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|Archives - June 2007|
|Friday, June 01, 2007|
So many questions, so little time June 30. That’s when the Legislature says it’s going home. And as the pressure mounts, it’s anybody’s guess how some of the year’s top issues will play out. One thing is for sure, two interconnected topics are going to dominate headlines this month: the budget and taxes.
THE WAITING GAME
Where do business-related issues stand in these final days? “Snake bit” and “floundering” is how Lynn Lundquist, president of the Oregon Business Association, respectively describes the corporate minimum tax and the extended bottle bill, which his group has been working to get passed.
GIVE AND TAKE
Of the $80 billion the nation spent on gift cards last year, $8 billion went unclaimed. No one can say for sure how much of that sits forgotten in the wallets and purses of Oregonians, but a new bill may shift some of that money out of businesses’ accounting spreadsheets into a $15 million to $35 million annual windfall for the Common School Fund.
The idea, introduced by Bend Democrat Sen. Ben Westlund (is there anything he’s not involved in this year?), would treat gift cards like other kinds of abandoned property, like forgotten bank accounts or unclaimed tax refunds. Three years after a card was last used (or if it was never used, three years after it was purchased), the value would end up as unclaimed property with the state. Today, it’s often counted as profit by the issuing company.
In an effort to make the bill more amenable to business interests, Westlund’s camp has added amendments so that SB 460 would exclude gift cards issued by banks, cards that encompass multiple stores, and cards that are used in promotions.
A MEASURE OF THEIR LEADERSHIP
There are two ways to look at the Legislature’s decision to hand an amended version of Measure 37 back to the voters: politically necessary, or totally chicken.
Tuesday, July 28, 2015
BY JASON NORRIS
Uncertainty in Greece and China, along with potential interest rate hikes mean investors are looking at the market and nervously questioning where they should be invested.
Wednesday, July 15, 2015
Oregon's roads are crumbling, and revenues from state and local gas taxes are not sufficient to pay for improvements. We asked readers if the private sector should help fund transportation maintenance and repairs. Research partner CFM Strategic Communications conducted the poll of 366 readers in February.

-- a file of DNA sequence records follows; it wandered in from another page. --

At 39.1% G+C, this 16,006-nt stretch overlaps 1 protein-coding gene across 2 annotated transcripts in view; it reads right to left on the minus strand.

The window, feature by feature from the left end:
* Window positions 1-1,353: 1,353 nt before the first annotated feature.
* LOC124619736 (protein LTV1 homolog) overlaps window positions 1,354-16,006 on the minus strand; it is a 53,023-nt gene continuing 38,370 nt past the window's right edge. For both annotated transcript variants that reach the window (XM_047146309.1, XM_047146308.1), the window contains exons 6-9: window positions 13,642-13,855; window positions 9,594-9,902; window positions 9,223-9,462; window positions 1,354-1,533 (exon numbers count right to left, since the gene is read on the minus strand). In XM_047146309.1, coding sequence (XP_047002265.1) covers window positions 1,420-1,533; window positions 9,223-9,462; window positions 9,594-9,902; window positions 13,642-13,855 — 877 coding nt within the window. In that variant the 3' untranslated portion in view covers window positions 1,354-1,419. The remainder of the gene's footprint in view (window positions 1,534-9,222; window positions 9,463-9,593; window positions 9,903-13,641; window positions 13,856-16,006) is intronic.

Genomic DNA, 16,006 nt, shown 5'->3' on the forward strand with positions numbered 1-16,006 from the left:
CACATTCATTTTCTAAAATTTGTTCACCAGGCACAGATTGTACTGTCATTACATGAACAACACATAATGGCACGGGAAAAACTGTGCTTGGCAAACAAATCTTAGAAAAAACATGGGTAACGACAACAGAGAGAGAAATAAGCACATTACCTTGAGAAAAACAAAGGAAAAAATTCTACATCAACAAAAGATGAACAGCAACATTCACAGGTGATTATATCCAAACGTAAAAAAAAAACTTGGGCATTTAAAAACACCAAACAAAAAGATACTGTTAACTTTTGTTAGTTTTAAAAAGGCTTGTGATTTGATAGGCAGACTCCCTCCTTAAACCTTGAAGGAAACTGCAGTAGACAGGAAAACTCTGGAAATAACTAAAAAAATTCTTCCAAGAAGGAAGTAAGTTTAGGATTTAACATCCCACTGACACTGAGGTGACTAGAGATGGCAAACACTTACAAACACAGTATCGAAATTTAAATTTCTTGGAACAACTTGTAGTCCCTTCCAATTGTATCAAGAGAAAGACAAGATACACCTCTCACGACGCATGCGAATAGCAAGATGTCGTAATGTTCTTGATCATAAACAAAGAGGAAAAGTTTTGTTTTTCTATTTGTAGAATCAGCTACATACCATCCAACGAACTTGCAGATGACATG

Monday, July 13, 2015
BY KIM MOORE
A conversation with Greg Lambert, president of Mid Oregon Personnel Services.
Monday, August 03, 2015
BY JASON E. KAPLAN | STAFF PHOTOGRAPHER
You may have noticed the photos of our rural health innovators departed from the typical Oregon Business aesthetic.
Tuesday, August 04, 2015
Wednesday, July 15, 2015
We asked readers to weigh in on the fossil fuel-green energy equation.
Monday, July 13, 2015
BY JACOB PALMER
Holding a Power Lunch at Veritable Quandary in downtown Portland.
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Transforming the culture of Oregon’s educational leadership.
The Board dismissed a petition related to efforts to unionize the Northwestern University football team.
Every once in a while we receive a letter in the (fictional) mailbag that is tough to describe and quite compelling. This week, Isabel, the new HR manager at LabCo (and someone who is new to HR), wants to know whether she may fire the owner’s son for having an Oregon medical marijuana card. In passing, Isabel also makes a number of alarming admissions about her motivation. Here is Isabel’s nerve-racking question and our response to it.
Oregon Sick Leave is here, and changes to the federal white-collar worker regulations are on the way. This workshop will prepare you for both. We invite you to participate in an interactive discussion on how to start planning now for the future impact on your operations and finances.
Presented by OEN + CENTRL + YESpdx.
This Roundtable will cover numerous issues under the employer "shared responsibility" rules of the Affordable Care Act, including how to track the "full-time" status of variable-hour employees, temporary or seasonal employees, and employees who experience a change in status or a break in service. Additionally, we will provide a brief overview of Code sections 6055 and 6056, which require most mid-sized and large employers to submit their first information reports to the IRS in early 2016 regarding the health insurance coverage being offered to employees. We invite you to participate in an interactive discussion on how to prepare for the future impact of the shared responsibility rules on your operations and finances.